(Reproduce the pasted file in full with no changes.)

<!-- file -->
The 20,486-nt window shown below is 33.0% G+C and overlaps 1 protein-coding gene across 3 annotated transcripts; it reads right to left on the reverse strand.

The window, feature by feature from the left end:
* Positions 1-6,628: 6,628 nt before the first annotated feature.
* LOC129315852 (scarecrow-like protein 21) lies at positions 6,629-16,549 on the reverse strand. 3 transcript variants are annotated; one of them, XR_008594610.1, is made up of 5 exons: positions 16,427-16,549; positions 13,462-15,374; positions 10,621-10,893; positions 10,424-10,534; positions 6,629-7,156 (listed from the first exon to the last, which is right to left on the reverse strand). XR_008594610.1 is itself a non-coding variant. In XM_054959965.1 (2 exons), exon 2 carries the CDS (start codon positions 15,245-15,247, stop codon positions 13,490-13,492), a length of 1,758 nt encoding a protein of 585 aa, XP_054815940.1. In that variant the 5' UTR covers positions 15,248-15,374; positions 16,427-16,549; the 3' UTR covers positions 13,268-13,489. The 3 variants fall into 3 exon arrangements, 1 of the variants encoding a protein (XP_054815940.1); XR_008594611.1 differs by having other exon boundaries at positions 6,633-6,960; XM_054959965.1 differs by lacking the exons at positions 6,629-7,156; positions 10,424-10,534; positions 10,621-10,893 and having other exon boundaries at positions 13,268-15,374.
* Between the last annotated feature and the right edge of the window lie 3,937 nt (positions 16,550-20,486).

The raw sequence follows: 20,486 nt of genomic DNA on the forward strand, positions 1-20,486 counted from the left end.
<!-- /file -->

The 20,486-nt window shown below is 33.0% G+C and overlaps 1 protein-coding gene across 3 annotated transcripts; it reads right to left on the reverse strand.

The window, feature by feature from the left end:
* Positions 1-6,628: 6,628 nt before the first annotated feature.
* LOC129315852 (scarecrow-like protein 21) lies at positions 6,629-16,549 on the reverse strand. 3 transcript variants are annotated; one of them, XR_008594610.1, is made up of 5 exons: positions 16,427-16,549; positions 13,462-15,374; positions 10,621-10,893; positions 10,424-10,534; positions 6,629-7,156 (listed from the first exon to the last, which is right to left on the reverse strand). XR_008594610.1 is itself a non-coding variant. In XM_054959965.1 (2 exons), exon 2 carries the CDS (start codon positions 15,245-15,247, stop codon positions 13,490-13,492), a length of 1,758 nt encoding a protein of 585 aa, XP_054815940.1. In that variant the 5' UTR covers positions 15,248-15,374; positions 16,427-16,549; the 3' UTR covers positions 13,268-13,489. The 3 variants fall into 3 exon arrangements, 1 of the variants encoding a protein (XP_054815940.1); XR_008594611.1 differs by having other exon boundaries at positions 6,633-6,960; XM_054959965.1 differs by lacking the exons at positions 6,629-7,156; positions 10,424-10,534; positions 10,621-10,893 and having other exon boundaries at positions 13,268-15,374.
* Between the last annotated feature and the right edge of the window lie 3,937 nt (positions 16,550-20,486).

The raw sequence follows: 20,486 nt of genomic DNA on the forward strand, positions 1-20,486 counted from the left end.